There is an endless supply of books out there about WW2. I have read a lot of them, like so many of us. I took a break for awhile because my heart just couldn’t take it anymore. I also found that I didn’t like all of them and then felt guilty for giving them a negative rating because of the quality of the writing. There is one particular book that stands out from a couple years ago that everyone raved about and I thought the writing was terrible and that the conditions portrayed in the book were not accurate. I won’t say which one it is because I don’t want to appear heartless. I started reading this genre again late last year, as I work in a library and they are in constant circulation. This one passed through my hands countless times, so I thought it was time to give it my attention.
The Book of Lost Names is another book in a genre of WW2 fiction that you know will not have a happy ending, but tells an important story. Eva is a librarian in Florida who comes across a photograph in the New York Times of a book she is very familiar with from 65 years earlier, The Book of Lost Names. This book has a code in it that only she and one other person can decipher. Researchers have been unable to decode it, so Eva believes it is time to return to Europe and help reveal the mystery of The Book.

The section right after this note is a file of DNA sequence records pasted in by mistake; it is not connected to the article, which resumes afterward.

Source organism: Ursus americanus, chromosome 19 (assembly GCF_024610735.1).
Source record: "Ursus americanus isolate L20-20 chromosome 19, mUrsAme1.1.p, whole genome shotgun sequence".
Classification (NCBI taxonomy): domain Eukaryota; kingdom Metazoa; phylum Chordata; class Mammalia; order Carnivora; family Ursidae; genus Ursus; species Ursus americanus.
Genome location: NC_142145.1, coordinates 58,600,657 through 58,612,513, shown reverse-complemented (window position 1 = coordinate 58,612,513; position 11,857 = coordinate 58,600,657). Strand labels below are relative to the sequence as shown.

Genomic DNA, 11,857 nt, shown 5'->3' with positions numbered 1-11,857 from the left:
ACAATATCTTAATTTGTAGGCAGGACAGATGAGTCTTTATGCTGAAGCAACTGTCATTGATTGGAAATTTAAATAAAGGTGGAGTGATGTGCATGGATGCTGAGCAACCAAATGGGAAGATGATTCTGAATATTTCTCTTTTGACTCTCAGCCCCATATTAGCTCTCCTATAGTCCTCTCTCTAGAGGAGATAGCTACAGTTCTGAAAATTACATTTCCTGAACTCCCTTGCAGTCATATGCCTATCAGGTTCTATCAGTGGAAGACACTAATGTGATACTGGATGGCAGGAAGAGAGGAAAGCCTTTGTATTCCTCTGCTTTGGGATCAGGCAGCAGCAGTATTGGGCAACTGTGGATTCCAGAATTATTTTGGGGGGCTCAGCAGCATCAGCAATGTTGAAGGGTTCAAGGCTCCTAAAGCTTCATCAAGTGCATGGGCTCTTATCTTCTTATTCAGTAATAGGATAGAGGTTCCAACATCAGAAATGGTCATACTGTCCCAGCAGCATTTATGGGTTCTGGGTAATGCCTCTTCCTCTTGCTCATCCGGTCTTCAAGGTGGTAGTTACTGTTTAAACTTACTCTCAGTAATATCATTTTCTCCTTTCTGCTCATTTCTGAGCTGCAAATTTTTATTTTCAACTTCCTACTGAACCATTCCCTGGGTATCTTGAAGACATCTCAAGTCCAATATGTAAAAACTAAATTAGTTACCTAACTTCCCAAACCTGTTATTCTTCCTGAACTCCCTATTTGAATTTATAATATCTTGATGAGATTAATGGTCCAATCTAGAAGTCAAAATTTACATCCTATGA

The Book of Lost names tells two stories. Her current life and adventure to Germany does not take up a lot of the storytelling, to say it is brief would be an understatement. The majority of the story is about the past. How Ava and her mother find themselves away from their home in Paris, in hiding. It is there, that Eva finds herself in the underground, helping forge documents for the Resistance. It’s a fascinating story and one that I imagine actually happened all over Europe. The ending is a little sappy, but very satisfying. Given the losses that Eva endured, a happy ending is well deserved.
I give the book more like 4.5 stars, not 4. I compare a lot of WW2 fiction to The Invisible Bridge, which for me is the gold standard for that genre. But, Kristin Harmel came close in this one with storytelling and writing. The difference was about 500 pages of meticulous research.